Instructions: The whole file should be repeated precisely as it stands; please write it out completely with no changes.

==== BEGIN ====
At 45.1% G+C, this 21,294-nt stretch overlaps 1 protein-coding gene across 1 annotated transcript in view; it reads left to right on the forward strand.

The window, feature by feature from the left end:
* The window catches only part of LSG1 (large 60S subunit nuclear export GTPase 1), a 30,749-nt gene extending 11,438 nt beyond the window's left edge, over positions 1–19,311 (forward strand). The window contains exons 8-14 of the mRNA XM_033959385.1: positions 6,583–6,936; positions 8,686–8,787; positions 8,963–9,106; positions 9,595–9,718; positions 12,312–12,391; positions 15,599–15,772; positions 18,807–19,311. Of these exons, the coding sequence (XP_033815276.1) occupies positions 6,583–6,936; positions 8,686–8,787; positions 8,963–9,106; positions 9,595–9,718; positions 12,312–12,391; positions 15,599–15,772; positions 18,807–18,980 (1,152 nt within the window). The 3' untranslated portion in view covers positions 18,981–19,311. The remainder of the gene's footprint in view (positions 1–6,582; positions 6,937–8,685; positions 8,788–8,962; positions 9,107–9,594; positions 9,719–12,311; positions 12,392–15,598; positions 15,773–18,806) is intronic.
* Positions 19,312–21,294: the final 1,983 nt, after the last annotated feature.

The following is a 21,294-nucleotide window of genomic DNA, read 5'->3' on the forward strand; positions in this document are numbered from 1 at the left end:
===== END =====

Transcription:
At 45.1% G+C, this 21,294-nt stretch overlaps 1 protein-coding gene across 1 annotated transcript in view; it reads left to right on the forward strand.

The window, feature by feature from the left end:
* The window catches only part of LSG1 (large 60S subunit nuclear export GTPase 1), a 30,749-nt gene extending 11,438 nt beyond the window's left edge, over positions 1–19,311 (forward strand). The window contains exons 8-14 of the mRNA XM_033959385.1: positions 6,583–6,936; positions 8,686–8,787; positions 8,963–9,106; positions 9,595–9,718; positions 12,312–12,391; positions 15,599–15,772; positions 18,807–19,311. Of these exons, the coding sequence (XP_033815276.1) occupies positions 6,583–6,936; positions 8,686–8,787; positions 8,963–9,106; positions 9,595–9,718; positions 12,312–12,391; positions 15,599–15,772; positions 18,807–18,980 (1,152 nt within the window). The 3' untranslated portion in view covers positions 18,981–19,311. The remainder of the gene's footprint in view (positions 1–6,582; positions 6,937–8,685; positions 8,788–8,962; positions 9,107–9,594; positions 9,719–12,311; positions 12,392–15,598; positions 15,773–18,806) is intronic.
* Positions 19,312–21,294: the final 1,983 nt, after the last annotated feature.

The following is a 21,294-nucleotide window of genomic DNA, read 5'->3' on the forward strand; positions in this document are numbered from 1 at the left end: